Yet again, after the first pitch we both commented on what a fantastic piece of climbing it was in its own right. If the route just stopped at the belay it would be worth doing! But it doesn't and that would be avoiding the issue. We weren't about to do that!
|Approaching the crux on Scansors first pitch. (Dave Almond)|
I hammered in a pecker then found a good nut before hooking my way up the initial groove to gain the ledge on the left. The only problem with this was I didn't want to leave it! The next twenty minutes were spent scraping around until I'd arranged some gear that I felt happy with.
Then there were no more excuses.
I had to get in the water and swim with the sharks.
Place the axe, match and pull on to the wall. Reach up with the right axe to a good flat edge, match and survey the new terrain. No more gear to be found so reverse the moves back to the ledge and recover. I repeated this about four times, each time getting slightly further...like a highball boulder problem with a bad landing, until I could get my axes on the ledge, up and to my right. Then I looked down. The ledge below me was looking closer and the gear was looking a long way away. "Good effort" said Dave, but something in his voice didn't sound right. Worry. "That's not like him" I thought, and started to reverse downwards. My foot couldn't find the hold. I felt the panic rise and the energy drain with it, then my foot was on and the door closed, but my attempt was over for now.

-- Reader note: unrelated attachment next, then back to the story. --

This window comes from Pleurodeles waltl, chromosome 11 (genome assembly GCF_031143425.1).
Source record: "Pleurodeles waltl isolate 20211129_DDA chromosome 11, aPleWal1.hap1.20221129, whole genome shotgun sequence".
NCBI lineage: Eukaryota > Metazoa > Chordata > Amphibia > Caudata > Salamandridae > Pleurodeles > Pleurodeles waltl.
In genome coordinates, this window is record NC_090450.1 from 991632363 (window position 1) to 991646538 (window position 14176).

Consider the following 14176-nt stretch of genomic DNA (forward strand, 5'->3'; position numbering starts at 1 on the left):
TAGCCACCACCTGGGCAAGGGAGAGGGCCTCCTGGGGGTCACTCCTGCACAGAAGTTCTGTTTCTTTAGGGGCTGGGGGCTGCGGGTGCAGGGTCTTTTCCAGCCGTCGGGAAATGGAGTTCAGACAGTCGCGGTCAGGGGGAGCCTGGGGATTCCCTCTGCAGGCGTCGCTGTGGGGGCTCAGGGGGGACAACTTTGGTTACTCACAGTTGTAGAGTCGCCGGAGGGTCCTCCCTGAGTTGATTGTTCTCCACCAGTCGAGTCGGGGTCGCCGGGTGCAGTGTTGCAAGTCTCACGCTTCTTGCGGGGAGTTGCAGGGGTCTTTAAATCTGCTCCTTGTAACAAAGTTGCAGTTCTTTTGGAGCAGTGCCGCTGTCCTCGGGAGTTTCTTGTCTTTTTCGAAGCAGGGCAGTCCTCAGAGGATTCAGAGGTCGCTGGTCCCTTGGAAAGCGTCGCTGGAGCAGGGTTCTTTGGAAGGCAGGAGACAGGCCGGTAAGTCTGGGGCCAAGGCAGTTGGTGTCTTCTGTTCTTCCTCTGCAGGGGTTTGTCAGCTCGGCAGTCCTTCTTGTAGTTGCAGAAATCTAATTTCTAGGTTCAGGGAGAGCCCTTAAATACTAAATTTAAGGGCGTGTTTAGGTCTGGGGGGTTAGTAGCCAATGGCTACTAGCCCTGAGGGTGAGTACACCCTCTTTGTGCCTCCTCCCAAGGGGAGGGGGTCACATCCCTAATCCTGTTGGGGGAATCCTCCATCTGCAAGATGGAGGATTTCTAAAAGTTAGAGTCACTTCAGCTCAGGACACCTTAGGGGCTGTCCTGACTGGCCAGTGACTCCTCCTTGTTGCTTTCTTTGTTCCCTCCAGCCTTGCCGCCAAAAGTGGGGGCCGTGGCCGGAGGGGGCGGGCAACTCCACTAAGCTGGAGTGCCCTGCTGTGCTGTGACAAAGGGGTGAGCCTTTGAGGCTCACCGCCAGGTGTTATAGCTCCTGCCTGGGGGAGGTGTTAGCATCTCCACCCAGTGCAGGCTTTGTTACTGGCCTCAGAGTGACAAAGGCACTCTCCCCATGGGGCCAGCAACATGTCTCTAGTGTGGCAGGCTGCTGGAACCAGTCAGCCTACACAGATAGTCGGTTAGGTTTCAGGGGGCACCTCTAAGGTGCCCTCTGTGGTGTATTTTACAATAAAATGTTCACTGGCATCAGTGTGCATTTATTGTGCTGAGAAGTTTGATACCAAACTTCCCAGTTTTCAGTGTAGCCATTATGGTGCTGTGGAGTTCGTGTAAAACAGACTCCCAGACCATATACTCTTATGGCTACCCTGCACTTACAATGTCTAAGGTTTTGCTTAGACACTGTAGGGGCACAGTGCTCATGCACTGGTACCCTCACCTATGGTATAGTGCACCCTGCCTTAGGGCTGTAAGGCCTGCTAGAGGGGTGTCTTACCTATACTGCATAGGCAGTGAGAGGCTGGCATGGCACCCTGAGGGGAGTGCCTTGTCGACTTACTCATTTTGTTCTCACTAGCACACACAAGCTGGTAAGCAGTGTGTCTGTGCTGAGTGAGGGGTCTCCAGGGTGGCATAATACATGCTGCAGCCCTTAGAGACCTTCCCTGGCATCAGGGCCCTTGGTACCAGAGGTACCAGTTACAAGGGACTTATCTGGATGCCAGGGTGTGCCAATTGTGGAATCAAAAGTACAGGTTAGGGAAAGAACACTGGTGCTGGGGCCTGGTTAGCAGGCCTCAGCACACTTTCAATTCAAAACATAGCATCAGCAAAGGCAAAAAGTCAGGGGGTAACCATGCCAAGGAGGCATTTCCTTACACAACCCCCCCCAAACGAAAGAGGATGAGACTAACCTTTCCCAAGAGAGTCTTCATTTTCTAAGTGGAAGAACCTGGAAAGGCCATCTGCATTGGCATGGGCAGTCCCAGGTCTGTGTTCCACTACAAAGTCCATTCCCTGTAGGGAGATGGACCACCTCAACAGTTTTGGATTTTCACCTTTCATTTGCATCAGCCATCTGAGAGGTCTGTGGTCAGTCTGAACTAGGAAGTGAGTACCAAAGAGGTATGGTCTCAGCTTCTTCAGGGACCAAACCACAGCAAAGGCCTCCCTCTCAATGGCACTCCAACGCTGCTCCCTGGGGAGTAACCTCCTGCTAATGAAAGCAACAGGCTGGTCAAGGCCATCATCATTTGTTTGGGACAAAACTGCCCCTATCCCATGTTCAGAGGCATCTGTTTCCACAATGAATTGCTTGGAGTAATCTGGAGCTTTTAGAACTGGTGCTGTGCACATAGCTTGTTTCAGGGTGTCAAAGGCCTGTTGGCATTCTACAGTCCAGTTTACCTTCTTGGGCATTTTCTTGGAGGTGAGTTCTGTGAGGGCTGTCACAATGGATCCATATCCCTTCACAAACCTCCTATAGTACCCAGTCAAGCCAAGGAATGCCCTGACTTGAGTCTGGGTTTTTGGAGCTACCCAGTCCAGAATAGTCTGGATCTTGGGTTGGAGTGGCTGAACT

|A foreshortened view just below my high point. (Dave Almond)|
As for the international meet, role on the next, as I for one, can't wait!
|Giri Giri Boys after Unicorn (Dave Almond)|